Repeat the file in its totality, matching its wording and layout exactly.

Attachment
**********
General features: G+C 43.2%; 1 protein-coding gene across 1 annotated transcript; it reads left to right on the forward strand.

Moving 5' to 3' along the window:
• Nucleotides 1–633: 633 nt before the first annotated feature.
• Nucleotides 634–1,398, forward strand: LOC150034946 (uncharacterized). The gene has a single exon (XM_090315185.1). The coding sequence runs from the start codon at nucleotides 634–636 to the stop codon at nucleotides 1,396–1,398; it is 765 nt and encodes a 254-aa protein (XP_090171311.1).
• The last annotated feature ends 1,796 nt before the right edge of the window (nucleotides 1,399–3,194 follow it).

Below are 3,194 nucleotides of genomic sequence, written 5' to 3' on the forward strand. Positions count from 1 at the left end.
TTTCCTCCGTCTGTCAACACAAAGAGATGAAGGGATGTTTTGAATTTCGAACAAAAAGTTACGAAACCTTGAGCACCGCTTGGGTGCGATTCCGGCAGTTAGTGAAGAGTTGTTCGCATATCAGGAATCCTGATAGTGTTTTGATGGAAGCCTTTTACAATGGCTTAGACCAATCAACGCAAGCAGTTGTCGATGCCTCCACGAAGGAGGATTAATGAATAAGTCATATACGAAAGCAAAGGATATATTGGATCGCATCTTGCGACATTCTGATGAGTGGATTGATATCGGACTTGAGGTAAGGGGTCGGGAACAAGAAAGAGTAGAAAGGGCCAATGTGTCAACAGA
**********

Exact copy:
General features: G+C 43.2%; 1 protein-coding gene across 1 annotated transcript; it reads left to right on the forward strand.

Moving 5' to 3' along the window:
• Nucleotides 1–633: 633 nt before the first annotated feature.
• Nucleotides 634–1,398, forward strand: LOC150034946 (uncharacterized). The gene has a single exon (XM_090315185.1). The coding sequence runs from the start codon at nucleotides 634–636 to the stop codon at nucleotides 1,396–1,398; it is 765 nt and encodes a 254-aa protein (XP_090171311.1).
• The last annotated feature ends 1,796 nt before the right edge of the window (nucleotides 1,399–3,194 follow it).

Below are 3,194 nucleotides of genomic sequence, written 5' to 3' on the forward strand. Positions count from 1 at the left end.
TTTCCTCCGTCTGTCAACACAAAGAGATGAAGGGATGTTTTGAATTTCGAACAAAAAGTTACGAAACCTTGAGCACCGCTTGGGTGCGATTCCGGCAGTTAGTGAAGAGTTGTTCGCATATCAGGAATCCTGATAGTGTTTTGATGGAAGCCTTTTACAATGGCTTAGACCAATCAACGCAAGCAGTTGTCGATGCCTCCACGAAGGAGGATTAATGAATAAGTCATATACGAAAGCAAAGGATATATTGGATCGCATCTTGCGACATTCTGATGAGTGGATTGATATCGGACTTGAGGTAAGGGGTCGGGAACAAGAAAGAGTAGAAAGGGCCAATGTGTCAACAGA